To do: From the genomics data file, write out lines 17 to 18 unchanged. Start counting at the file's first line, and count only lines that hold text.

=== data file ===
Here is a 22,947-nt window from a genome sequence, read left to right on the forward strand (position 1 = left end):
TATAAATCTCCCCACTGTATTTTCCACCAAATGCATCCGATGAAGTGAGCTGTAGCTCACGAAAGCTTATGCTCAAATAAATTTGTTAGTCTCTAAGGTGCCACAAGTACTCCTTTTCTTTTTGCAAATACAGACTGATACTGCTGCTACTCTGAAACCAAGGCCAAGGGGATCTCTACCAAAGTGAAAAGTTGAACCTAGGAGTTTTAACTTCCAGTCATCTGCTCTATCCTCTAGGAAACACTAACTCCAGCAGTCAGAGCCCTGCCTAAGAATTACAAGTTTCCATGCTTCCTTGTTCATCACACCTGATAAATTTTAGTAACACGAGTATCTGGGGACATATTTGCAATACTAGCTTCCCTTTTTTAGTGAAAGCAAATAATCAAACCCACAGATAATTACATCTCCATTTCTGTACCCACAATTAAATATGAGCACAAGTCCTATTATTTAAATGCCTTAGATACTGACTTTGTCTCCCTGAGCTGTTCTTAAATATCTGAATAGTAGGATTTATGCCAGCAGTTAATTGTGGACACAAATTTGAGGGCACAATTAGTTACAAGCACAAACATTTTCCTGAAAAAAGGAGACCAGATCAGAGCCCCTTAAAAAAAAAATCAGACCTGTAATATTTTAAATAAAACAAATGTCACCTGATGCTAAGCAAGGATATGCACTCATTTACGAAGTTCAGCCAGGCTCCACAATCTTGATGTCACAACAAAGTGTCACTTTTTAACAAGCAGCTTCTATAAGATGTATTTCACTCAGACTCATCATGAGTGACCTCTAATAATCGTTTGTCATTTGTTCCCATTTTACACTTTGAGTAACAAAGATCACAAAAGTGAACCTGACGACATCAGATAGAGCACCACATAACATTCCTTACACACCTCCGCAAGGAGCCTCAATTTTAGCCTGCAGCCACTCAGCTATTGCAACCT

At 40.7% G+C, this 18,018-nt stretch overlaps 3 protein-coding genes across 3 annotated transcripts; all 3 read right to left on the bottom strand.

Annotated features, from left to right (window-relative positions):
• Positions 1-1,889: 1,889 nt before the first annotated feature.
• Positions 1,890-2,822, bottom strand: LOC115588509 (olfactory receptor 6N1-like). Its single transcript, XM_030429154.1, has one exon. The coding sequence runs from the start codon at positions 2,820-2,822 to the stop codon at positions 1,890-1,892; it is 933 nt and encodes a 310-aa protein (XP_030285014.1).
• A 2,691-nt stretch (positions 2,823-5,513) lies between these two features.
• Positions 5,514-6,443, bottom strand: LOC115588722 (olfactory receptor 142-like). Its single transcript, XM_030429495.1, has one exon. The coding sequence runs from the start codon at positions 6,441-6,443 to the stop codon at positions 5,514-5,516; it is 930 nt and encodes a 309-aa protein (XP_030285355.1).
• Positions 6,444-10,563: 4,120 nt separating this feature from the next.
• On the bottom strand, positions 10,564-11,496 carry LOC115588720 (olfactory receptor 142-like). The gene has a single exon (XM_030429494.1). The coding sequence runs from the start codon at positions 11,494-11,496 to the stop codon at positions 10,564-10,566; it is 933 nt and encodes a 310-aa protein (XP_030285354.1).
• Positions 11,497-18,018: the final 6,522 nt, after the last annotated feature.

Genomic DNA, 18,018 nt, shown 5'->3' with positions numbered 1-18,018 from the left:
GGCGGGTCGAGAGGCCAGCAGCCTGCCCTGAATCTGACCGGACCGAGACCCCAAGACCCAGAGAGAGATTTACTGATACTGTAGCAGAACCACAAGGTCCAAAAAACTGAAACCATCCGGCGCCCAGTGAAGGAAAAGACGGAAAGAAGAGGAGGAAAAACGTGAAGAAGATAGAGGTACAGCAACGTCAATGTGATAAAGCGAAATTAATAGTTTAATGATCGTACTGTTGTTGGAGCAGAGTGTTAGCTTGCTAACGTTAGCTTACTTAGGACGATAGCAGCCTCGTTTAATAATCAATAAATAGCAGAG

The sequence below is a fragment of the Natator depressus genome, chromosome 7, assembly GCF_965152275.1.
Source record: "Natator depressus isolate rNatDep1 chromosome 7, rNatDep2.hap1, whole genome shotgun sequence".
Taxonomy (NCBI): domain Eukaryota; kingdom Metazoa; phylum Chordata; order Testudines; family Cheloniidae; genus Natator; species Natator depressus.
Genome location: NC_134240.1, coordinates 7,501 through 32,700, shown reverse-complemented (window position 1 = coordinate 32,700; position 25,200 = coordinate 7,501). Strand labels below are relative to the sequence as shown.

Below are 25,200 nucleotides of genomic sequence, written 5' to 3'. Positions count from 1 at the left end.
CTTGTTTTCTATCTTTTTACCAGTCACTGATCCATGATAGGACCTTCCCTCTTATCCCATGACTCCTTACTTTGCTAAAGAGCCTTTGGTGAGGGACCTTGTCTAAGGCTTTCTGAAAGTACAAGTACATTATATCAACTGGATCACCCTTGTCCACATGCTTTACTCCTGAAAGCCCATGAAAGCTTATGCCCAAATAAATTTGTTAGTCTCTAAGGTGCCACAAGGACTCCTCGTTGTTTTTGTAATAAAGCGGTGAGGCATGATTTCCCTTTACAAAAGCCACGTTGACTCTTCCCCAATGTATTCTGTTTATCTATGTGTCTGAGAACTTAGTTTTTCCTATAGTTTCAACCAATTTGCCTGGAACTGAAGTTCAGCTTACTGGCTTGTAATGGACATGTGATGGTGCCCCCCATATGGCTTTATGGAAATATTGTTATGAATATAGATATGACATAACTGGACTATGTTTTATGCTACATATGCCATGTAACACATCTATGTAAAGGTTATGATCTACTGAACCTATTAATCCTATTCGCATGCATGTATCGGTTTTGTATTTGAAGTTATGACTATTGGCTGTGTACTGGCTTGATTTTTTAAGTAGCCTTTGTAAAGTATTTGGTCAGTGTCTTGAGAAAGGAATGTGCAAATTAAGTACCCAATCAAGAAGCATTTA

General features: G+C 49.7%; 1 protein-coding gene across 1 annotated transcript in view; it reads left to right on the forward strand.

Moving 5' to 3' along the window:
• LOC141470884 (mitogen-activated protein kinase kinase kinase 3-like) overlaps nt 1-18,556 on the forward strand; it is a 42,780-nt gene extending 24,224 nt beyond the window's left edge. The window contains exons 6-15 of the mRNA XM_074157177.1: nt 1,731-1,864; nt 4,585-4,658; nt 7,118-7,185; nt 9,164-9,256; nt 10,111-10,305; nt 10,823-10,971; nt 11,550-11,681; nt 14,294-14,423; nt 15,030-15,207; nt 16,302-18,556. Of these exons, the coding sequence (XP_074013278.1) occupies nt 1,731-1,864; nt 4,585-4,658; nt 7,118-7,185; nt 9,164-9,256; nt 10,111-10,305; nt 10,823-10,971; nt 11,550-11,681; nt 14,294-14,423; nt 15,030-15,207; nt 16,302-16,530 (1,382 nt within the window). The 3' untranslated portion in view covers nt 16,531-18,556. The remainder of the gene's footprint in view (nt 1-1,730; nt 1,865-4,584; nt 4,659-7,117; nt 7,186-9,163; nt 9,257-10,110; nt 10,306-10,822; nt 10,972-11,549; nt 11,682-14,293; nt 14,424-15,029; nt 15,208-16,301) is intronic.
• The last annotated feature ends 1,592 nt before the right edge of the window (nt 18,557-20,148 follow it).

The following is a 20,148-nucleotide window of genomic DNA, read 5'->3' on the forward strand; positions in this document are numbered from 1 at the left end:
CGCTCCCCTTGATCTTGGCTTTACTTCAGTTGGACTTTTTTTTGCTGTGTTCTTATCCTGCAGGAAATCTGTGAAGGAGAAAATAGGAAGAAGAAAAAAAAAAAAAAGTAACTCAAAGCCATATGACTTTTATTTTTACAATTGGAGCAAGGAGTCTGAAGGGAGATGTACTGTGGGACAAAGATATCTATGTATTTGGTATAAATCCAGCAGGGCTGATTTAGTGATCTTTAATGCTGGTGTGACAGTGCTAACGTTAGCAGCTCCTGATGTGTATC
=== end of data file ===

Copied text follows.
Genome location: NC_134240.1, coordinates 7,501 through 32,700, shown reverse-complemented (window position 1 = coordinate 32,700; position 25,200 = coordinate 7,501). Strand labels below are relative to the sequence as shown.

Below are 25,200 nucleotides of genomic sequence, written 5' to 3'. Positions count from 1 at the left end.